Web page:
class method Element.addMethods

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Element.addMethods(methods) → undefined
Element.addMethods(tagName, methods) → undefined
  • tagName (String) – (Optional) The name of the HTML tag for which the methods should be available; if not given, all HTML elements will have the new methods.
  • methods (Object) – A hash of methods to add.

Element.addMethods makes it possible to mix your own methods into the Element object and extended element instances (all of them, or only ones with the given HTML tag if you specify tagName).

You define the methods in a hash that you provide to Element.addMethods. Here's an example adding two methods:

   // myOwnMethod: Do something cool with the element
  myOwnMethod: function(element) {
    if (!(element = $(element))) return;
    // smething with 'element'...
    return element;
   // wrap: Wrap the element in a new element using the given tag
  wrap: function(element, tagName) {
    var wrapper;
    if (!(element = $(element))) return;
    wrapper = new Element(tagName);
    element.parentNode.replaceChild(wrapper, element);
    return wrapper;

Once added, those can be used either via Element:

// Wrap the element with the ID 'foo' in a div
Element.wrap('foo', 'div');

...or as instance methods of extended elements:

// Wrap the element with the ID 'foo' in a div

Note the following requirements and conventions for methods added to Element:

  • The first argument is always an element or ID, by convention this argument is called element.
  • The method passes the element argument through $ and typically returns if the result is undefined.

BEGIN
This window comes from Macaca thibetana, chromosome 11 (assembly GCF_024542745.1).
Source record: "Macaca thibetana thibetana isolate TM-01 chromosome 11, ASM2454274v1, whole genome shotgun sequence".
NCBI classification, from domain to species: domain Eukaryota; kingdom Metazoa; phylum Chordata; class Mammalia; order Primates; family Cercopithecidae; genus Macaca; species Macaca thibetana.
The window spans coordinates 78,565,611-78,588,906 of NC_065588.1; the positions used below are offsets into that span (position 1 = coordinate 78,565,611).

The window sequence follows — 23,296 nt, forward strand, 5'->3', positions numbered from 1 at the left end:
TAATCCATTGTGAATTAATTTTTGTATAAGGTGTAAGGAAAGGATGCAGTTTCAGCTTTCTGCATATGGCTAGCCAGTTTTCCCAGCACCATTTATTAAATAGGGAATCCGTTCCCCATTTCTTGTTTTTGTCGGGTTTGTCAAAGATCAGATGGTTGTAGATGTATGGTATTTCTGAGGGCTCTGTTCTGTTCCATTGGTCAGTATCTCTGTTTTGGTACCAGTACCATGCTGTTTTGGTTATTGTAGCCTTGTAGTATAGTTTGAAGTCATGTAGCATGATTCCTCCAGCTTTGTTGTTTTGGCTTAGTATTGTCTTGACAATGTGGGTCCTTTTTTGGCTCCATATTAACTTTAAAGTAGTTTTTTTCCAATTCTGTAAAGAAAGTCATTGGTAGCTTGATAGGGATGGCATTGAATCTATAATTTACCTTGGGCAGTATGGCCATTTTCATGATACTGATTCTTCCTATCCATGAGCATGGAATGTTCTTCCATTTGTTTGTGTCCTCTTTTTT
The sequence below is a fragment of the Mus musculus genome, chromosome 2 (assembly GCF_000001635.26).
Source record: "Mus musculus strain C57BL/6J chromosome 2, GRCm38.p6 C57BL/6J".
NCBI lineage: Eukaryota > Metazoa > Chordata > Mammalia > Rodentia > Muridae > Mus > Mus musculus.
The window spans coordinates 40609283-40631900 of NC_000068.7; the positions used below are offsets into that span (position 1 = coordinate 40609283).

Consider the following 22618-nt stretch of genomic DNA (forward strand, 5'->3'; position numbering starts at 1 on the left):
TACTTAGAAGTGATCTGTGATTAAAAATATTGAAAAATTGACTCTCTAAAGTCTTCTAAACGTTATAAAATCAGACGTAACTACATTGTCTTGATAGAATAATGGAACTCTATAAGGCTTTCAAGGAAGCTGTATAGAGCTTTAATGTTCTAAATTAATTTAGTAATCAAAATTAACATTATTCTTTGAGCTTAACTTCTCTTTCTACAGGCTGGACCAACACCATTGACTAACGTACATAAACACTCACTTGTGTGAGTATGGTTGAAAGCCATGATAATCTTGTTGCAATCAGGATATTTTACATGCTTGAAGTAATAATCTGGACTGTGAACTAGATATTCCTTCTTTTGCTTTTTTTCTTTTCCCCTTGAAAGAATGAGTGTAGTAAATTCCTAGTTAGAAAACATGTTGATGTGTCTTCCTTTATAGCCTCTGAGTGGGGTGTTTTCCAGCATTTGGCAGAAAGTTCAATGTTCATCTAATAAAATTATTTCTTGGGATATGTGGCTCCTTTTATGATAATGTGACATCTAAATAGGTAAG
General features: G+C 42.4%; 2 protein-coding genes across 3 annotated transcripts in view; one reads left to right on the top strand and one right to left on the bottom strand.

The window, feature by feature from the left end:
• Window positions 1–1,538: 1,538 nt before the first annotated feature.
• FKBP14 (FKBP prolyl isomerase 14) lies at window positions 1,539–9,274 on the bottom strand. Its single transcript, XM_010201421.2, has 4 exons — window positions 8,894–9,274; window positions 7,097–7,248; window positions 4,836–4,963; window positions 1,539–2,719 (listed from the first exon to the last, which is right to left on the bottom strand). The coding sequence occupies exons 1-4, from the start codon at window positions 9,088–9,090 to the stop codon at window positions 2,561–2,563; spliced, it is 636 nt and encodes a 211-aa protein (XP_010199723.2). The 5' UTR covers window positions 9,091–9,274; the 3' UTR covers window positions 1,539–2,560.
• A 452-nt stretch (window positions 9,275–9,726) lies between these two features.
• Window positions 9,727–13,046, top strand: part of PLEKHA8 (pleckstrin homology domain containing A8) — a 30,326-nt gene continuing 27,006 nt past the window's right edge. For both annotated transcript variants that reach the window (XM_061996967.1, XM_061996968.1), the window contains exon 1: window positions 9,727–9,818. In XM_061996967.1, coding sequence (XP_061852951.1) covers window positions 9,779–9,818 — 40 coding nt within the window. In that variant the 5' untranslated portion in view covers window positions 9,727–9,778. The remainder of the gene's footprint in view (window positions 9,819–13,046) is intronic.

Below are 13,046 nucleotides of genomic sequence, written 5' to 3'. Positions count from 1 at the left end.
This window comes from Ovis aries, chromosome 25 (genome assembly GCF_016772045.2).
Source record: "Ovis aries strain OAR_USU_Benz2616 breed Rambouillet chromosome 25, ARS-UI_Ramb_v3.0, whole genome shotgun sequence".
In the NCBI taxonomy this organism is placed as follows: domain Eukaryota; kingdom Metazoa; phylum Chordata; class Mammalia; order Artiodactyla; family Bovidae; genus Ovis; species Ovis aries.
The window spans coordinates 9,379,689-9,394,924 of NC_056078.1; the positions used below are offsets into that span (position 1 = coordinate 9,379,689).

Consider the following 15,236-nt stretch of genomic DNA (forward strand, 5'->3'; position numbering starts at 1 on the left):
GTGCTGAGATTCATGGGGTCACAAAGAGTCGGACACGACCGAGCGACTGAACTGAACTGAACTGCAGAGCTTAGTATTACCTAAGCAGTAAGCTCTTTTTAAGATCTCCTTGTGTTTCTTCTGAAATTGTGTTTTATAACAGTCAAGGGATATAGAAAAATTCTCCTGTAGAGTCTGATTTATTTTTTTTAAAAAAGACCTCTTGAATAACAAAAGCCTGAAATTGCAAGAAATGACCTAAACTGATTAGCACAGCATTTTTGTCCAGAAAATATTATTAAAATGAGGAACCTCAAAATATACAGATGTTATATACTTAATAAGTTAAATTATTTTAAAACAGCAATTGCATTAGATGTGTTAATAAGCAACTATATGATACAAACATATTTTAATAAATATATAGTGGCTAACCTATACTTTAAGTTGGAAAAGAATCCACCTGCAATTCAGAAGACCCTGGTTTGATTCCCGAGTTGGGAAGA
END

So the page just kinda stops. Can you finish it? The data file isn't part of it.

• Barring a good reason to return something else, the method returns the extended element to enable chaining.

Our myOwnMethod method above returns the element because it doesn't have a good reason to return anything else. Our wrap method returns the wrapper, because that makes more sense for that method.

Extending only specific elements

If you call Element.addMethods with two arguments, it will apply the methods only to elements with the given HTML tag:

Element.addMethods('DIV', my_div_methods);
// the given methods are now available on DIV elements, but not others

You can also pass an Array of tag names as the first argument:

Element.addMethods(['DIV', 'SPAN'], my_additional_methods);
// DIV and SPAN now both have the given methods

(Tag names in the first argument are not case sensitive.)

Note: Element.addMethods has built-in security which prevents you from overriding native element methods or properties (like getAttribute or innerHTML), but nothing prevents you from overriding one of Prototype's methods. Prototype uses a lot of its methods internally; overriding its methods is best avoided or at least done only with great care.

Example 1

Our wrap method earlier was a complete example. For instance, given this paragraph:

<p id="first">Some content...</p>

...we might wrap it in a div:


...or perhaps wrap it and apply some style to the div as well:

  backgroundImage: 'url(images/rounded-corner-top-left.png) top left'
Example 2

We can add a method to elements that makes it a bit easier to update them via Ajax.Updater:

  ajaxUpdate: function(element, url, options) {
    if (!(element = $(element))) return;
    element.update('<img src="/images/spinner.gif" alt="Loading...">');
    options = options || {};
    options.onFailure = options.onFailure || defaultFailureHandler.curry(element);
    new Ajax.Updater(element, url, options);
    return element;

Now we can update an element via an Ajax call much more concisely than before:


That will use Ajax.Updater to load new content into the 'foo' element, showing a spinner while the call is in progress. It even applies a default failure handler (since we didn't supply one).